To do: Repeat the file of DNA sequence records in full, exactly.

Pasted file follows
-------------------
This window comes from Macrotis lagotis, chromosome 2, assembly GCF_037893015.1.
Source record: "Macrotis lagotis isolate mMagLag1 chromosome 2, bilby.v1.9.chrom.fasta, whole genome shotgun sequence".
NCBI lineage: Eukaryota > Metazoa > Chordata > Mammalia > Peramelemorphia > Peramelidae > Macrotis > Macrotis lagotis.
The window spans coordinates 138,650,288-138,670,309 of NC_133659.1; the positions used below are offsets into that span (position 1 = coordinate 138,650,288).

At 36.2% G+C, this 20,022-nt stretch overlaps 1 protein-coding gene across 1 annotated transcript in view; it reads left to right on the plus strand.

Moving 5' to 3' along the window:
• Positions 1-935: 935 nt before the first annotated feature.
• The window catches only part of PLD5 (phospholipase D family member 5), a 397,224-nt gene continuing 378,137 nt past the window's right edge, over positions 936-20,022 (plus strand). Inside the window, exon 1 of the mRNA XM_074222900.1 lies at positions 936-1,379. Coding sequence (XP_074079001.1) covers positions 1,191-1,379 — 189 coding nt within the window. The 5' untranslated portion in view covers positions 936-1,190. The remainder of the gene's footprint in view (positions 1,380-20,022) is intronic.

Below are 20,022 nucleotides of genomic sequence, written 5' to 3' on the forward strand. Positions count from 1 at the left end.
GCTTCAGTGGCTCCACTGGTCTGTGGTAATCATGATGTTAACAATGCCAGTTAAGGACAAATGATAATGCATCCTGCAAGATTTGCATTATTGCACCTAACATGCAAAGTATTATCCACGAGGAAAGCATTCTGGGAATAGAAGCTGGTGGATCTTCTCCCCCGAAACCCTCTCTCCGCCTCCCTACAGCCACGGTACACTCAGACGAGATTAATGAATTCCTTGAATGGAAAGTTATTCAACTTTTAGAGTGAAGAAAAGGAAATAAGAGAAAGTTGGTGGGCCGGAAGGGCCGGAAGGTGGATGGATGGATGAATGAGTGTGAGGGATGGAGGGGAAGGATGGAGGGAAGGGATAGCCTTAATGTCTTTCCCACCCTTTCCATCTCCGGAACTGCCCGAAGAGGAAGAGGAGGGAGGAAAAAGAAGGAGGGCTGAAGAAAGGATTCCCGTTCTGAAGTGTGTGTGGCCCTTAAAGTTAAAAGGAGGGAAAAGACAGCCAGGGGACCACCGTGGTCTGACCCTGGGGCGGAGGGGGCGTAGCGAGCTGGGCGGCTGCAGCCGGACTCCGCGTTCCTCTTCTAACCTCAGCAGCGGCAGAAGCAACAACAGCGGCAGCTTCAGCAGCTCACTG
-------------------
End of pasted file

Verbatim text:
This window comes from Macrotis lagotis, chromosome 2, assembly GCF_037893015.1.
Source record: "Macrotis lagotis isolate mMagLag1 chromosome 2, bilby.v1.9.chrom.fasta, whole genome shotgun sequence".
NCBI lineage: Eukaryota > Metazoa > Chordata > Mammalia > Peramelemorphia > Peramelidae > Macrotis > Macrotis lagotis.
The window spans coordinates 138,650,288-138,670,309 of NC_133659.1; the positions used below are offsets into that span (position 1 = coordinate 138,650,288).

At 36.2% G+C, this 20,022-nt stretch overlaps 1 protein-coding gene across 1 annotated transcript in view; it reads left to right on the plus strand.

Moving 5' to 3' along the window:
• Positions 1-935: 935 nt before the first annotated feature.
• The window catches only part of PLD5 (phospholipase D family member 5), a 397,224-nt gene continuing 378,137 nt past the window's right edge, over positions 936-20,022 (plus strand). Inside the window, exon 1 of the mRNA XM_074222900.1 lies at positions 936-1,379. Coding sequence (XP_074079001.1) covers positions 1,191-1,379 — 189 coding nt within the window. The 5' untranslated portion in view covers positions 936-1,190. The remainder of the gene's footprint in view (positions 1,380-20,022) is intronic.

Below are 20,022 nucleotides of genomic sequence, written 5' to 3' on the forward strand. Positions count from 1 at the left end.
GCTTCAGTGGCTCCACTGGTCTGTGGTAATCATGATGTTAACAATGCCAGTTAAGGACAAATGATAATGCATCCTGCAAGATTTGCATTATTGCACCTAACATGCAAAGTATTATCCACGAGGAAAGCATTCTGGGAATAGAAGCTGGTGGATCTTCTCCCCCGAAACCCTCTCTCCGCCTCCCTACAGCCACGGTACACTCAGACGAGATTAATGAATTCCTTGAATGGAAAGTTATTCAACTTTTAGAGTGAAGAAAAGGAAATAAGAGAAAGTTGGTGGGCCGGAAGGGCCGGAAGGTGGATGGATGGATGAATGAGTGTGAGGGATGGAGGGGAAGGATGGAGGGAAGGGATAGCCTTAATGTCTTTCCCACCCTTTCCATCTCCGGAACTGCCCGAAGAGGAAGAGGAGGGAGGAAAAAGAAGGAGGGCTGAAGAAAGGATTCCCGTTCTGAAGTGTGTGTGGCCCTTAAAGTTAAAAGGAGGGAAAAGACAGCCAGGGGACCACCGTGGTCTGACCCTGGGGCGGAGGGGGCGTAGCGAGCTGGGCGGCTGCAGCCGGACTCCGCGTTCCTCTTCTAACCTCAGCAGCGGCAGAAGCAACAACAGCGGCAGCTTCAGCAGCTCACTG